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Hybrid gas-electric cars started out as miserly compacts designed to get a gazillion miles to the gallon. That picture is changing. Witness the new 2006 Lexus RX 400h.
The RX 400h boasts all the advantages of a hybrid gas-electric vehicle: Emissions are extremely low, reducing your impact on the environment to something in the neighborhood of nil. And it burns about as much gas as a compact car, reducing America's dependence on foreign oil.
But it's also fast and powerful. Stomp on the gas and the RX 400h jumps off the line significantly quicker than the regular RX 330. It can drag race head-to-head with a V8-powered Mercedes ML500. And it's a luxury SUV, loaded with power-hungry features: dual-zone climate control, GPS navigation, power seats, power windows, a power liftgate, rear-seat DVD, a megawatt audio system by Mark Levinson. You can run all that stuff at the same time without any fears of draining the battery.
And no, you do not plug it in to recharge it. There is no electrical cord dangling from the grille, no need to look for recharging stations. Living with it is quite similar to living with a regular car. Like other gas-electric hybrids, the RX 400h recharges its battery packs as you drive. The gas engine helps propel the car and recharges the battery.
The RX 400h combines a regular 3.3-liter V6 gasoline engine with a pair of high-torque electric drive motor-generators, one driving the front wheels and another driving the rear wheels. It uses a third electric motor to run all those power accessories, start the engine and recharge the batteries. If this sounds complicated, it is. And that's without delving into the elaborate stability control setup and the electronic brake system, which also charges the batteries. The more you study RX 400h the more you realize its complexity.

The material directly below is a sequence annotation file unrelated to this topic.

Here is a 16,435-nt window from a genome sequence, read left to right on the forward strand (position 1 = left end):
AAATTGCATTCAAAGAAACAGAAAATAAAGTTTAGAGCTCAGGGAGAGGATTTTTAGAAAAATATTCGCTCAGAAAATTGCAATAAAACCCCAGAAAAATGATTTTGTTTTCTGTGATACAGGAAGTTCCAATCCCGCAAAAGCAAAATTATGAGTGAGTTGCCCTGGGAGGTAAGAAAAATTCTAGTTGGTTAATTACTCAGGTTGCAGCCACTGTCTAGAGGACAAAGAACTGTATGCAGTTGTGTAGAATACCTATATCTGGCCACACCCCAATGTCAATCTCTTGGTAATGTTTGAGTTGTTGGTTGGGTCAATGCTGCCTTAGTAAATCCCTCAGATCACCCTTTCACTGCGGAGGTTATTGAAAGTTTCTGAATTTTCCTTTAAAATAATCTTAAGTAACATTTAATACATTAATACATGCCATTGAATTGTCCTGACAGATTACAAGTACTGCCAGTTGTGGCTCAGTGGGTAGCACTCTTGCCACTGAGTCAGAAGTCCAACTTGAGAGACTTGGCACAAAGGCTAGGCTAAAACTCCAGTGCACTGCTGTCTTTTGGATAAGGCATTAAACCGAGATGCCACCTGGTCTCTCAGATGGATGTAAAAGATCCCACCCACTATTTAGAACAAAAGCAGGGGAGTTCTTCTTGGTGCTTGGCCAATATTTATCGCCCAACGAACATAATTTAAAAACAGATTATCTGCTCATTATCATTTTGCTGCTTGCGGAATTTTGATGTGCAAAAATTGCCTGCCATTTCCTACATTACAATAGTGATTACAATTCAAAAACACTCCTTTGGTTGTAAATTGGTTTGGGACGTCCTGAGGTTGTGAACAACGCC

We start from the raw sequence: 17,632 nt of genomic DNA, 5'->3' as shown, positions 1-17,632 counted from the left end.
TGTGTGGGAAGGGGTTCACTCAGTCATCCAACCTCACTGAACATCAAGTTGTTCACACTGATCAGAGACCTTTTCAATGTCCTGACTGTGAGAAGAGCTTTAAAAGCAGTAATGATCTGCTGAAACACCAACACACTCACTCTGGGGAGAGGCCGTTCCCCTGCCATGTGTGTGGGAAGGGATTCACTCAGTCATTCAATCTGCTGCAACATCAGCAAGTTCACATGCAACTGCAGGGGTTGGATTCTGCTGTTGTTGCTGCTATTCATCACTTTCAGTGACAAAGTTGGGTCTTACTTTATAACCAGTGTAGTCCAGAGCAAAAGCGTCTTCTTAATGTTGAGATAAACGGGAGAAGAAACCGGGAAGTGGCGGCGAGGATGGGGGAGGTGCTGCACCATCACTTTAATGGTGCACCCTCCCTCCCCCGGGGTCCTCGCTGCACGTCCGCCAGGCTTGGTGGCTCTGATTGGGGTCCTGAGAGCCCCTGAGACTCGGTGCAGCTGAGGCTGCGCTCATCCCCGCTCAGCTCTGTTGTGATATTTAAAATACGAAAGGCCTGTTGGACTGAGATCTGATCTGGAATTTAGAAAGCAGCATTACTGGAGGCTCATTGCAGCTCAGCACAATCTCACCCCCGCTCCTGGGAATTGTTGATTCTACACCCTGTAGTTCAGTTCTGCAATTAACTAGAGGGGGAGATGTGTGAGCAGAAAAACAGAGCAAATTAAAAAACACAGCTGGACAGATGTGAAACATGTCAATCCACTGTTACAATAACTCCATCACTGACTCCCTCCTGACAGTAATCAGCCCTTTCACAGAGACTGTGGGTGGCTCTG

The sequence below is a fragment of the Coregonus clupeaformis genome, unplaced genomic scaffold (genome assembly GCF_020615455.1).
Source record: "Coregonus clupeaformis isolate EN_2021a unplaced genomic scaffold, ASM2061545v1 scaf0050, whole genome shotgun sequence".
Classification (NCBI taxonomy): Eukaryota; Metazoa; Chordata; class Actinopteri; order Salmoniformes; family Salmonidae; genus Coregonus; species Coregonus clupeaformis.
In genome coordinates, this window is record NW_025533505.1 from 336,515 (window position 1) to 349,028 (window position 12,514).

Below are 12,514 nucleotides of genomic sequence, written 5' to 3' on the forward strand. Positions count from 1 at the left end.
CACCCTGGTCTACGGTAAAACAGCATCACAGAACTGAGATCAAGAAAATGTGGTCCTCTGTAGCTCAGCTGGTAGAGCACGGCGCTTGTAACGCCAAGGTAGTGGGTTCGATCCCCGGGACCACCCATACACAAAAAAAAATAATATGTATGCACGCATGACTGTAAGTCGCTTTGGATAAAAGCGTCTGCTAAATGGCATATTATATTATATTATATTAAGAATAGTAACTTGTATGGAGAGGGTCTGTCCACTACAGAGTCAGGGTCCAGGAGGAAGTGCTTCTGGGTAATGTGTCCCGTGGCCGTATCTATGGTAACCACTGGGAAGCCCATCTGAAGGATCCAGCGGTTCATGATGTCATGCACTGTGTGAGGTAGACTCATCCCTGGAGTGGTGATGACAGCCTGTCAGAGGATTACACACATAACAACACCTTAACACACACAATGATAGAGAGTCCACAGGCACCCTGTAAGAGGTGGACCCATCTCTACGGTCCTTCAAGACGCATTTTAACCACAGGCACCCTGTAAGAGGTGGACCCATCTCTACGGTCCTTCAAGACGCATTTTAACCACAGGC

It's easy to drive, however. Driving it isn't all that different from driving a regular RX 330 with one major exception: The RX 400h is considered a full hybrid. Most of the time it uses a combination of the V6 and electric motors, but in certain conditions it will run strictly off the V6 engine, and in other situations it will run strictly off the electric motors. Gliding around silently in parking lots and heavy traffic with electric-only propulsion is a different sensation and one that's quite enjoyable.
And you don't have to give up your boat. The RX 400h offers the same 3,500-pound towing capacity as the RX 330, attesting to its capability. The electric motors should work well in the Rockies because high elevations don't drag batteries down the way they do gas engines, but RX 400h drivers should stick to the pavement. Batteries are no match for boulders.
This vehicle is an amazing piece of technology and an interesting vehicle. It's also complex. To quell concerns about reliability Lexus warrantees the hybrid drivetrain for 8 years or 100,000 miles. The RX 400h should hold its value well if the Prius is any indication; 2003 Prius models have held their value even better than Camry and Corolla.
The list of standard features is long: Regency leather interior trim, automatic dual-zone climate control, premium audio, cruise control, automatic headlamps, 10-way power driver's seat, eight-way power front passenger's, leather trim for the steering wheel and shift knob, AM/FM/cassette/6CD stereo, and a power rear liftgate.
Options include DVD navigation with back-up camera, Bluetooth and voice activation, Mark Levinson premium audio with 11 speakers, adjustable front seat heaters, dynamic laser cruise control, DVD rear-seat entertainment.
Safety features include side curtain airbags designed to provide head protection for front and rear outboard passengers. Other supplemental restraint systems include advanced front airbags for the driver and passenger, a knee airbag for the driver, and side-impact airbags mounted in the front seats that are designed to protect the torso, abdomen and pelvis, all of which are important for things like walking. The hybrid system is designed to shut down whenever sensors detect a rollover to reduce concerns from emergency crews about high-voltage power. Also, the fuel tank is much thicker and encased in metal to protect it from damage. All-wheel drive and the sophisticated electronic stability control system (VDIM) are standard, which integrates anti-lock brakes, Brake Assist, traction control and other dynamic safety features. The adaptive front lighting system aims the High-intensity discharge headlamps to illuminate corners as the driver steers into them.